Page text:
The 1994 genocide against Tutsi in Rwanda is characterised by both its mass victimisation and its mass participation. A criminogenic policy by extremists to destroy Tutsi civilians as a group created an extraordinarily large body of perpetrators of mass killing and many other atrocities. Immediately after the genocide was stopped, both Rwandan and international efforts commenced to pursue the criminal prosecution of over 1,000,000 Rwandans. In Rwanda, special chambers in military and conventional courts set out to investigate, prosecute and judge Rwandans suspected of genocide-related crimes; internationally, the United Nations set up the International Criminal Tribunal for Rwanda (UNICTR). To complement and speed up the conventional accountability process, Rwanda also implemented a countrywide system of Inkiko Gacaca. Despite already bringing to justice over a million Rwandans, both in Rwanda and the UNICTR, many suspects had remained elusive abroad, or out of the UNICTR’s reach. Initially, some third countries (mainly in Europe and Canada) tried Rwandans for international crimes by application of the principle of universal jurisdiction. At the same time, Rwanda increasingly sought to try fugitives at home before the High Court Chamber for International Crimes and Cross Boarder Crimes (HCICC). This Article discusses Rwanda’s challenges in its process of seeking referral of cases from the UNICTR and extraditions from third states – including the Netherlands – and how those challenges were overcome with the financial and operational assistance of the Dutch Government.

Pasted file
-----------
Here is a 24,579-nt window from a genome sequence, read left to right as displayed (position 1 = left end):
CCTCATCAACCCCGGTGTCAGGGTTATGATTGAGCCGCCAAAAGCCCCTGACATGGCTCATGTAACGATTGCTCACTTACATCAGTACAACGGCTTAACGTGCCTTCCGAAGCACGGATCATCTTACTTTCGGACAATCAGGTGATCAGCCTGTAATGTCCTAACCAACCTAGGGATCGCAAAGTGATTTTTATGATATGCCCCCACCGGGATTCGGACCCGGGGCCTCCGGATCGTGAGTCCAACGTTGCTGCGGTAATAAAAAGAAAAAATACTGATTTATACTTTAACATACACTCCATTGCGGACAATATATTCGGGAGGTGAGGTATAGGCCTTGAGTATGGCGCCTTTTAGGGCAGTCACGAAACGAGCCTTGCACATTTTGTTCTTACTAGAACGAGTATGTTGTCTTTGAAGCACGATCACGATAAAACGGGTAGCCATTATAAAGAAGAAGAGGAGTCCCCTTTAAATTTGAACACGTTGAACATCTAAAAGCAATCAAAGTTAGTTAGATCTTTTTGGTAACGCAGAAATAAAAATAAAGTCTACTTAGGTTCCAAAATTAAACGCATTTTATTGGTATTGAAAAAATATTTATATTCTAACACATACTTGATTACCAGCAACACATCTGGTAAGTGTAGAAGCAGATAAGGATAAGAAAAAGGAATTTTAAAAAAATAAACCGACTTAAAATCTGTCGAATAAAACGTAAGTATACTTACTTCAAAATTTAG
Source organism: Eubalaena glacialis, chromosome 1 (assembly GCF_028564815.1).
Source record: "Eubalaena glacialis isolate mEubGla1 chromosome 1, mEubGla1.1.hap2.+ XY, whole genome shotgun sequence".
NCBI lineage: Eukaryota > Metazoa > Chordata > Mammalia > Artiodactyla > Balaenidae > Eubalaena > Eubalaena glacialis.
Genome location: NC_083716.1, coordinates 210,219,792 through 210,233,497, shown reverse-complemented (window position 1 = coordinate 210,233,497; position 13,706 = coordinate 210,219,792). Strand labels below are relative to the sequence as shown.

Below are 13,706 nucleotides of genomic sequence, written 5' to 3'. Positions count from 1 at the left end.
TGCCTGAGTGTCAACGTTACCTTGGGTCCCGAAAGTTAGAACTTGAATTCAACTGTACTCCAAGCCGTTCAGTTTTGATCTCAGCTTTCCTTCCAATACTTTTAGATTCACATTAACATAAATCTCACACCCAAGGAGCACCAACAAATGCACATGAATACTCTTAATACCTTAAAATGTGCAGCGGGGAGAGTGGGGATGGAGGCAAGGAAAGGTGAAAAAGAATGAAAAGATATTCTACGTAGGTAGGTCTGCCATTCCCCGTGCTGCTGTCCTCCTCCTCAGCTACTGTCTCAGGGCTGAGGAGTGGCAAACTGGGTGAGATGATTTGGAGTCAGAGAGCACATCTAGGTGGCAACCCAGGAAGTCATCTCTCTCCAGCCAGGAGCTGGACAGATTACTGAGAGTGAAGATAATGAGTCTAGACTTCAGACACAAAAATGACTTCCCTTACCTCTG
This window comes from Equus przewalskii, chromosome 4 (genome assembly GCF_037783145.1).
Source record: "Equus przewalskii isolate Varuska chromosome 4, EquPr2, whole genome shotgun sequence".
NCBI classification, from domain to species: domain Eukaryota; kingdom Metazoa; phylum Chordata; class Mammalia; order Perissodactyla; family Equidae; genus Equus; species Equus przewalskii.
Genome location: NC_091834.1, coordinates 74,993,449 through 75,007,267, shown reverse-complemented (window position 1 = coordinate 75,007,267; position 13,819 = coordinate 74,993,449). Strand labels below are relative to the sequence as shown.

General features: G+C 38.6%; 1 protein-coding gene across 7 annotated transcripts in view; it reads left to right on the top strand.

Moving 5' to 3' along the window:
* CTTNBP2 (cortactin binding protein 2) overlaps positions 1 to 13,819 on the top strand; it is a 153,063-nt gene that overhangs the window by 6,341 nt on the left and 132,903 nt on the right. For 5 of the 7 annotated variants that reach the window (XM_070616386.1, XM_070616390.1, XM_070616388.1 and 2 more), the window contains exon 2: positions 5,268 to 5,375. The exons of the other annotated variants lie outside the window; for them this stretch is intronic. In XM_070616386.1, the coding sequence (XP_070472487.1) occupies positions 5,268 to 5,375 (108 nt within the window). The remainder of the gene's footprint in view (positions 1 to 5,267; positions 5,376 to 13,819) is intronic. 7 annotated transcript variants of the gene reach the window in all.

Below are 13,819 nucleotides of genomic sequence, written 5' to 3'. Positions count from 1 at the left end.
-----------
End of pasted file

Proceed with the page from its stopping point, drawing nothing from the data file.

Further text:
|Publication status||Published - 02 Jun 2021|
|Event||25 years of Rwanda-Netherlands Justice Cooperation - Marriott Hotel, Kigali, Rwanda|
Duration: 01 Jun 2021 → 03 Jun 2021
|Conference||25 years of Rwanda-Netherlands Justice Cooperation|
|Period||01/06/2021 → 03/06/2021|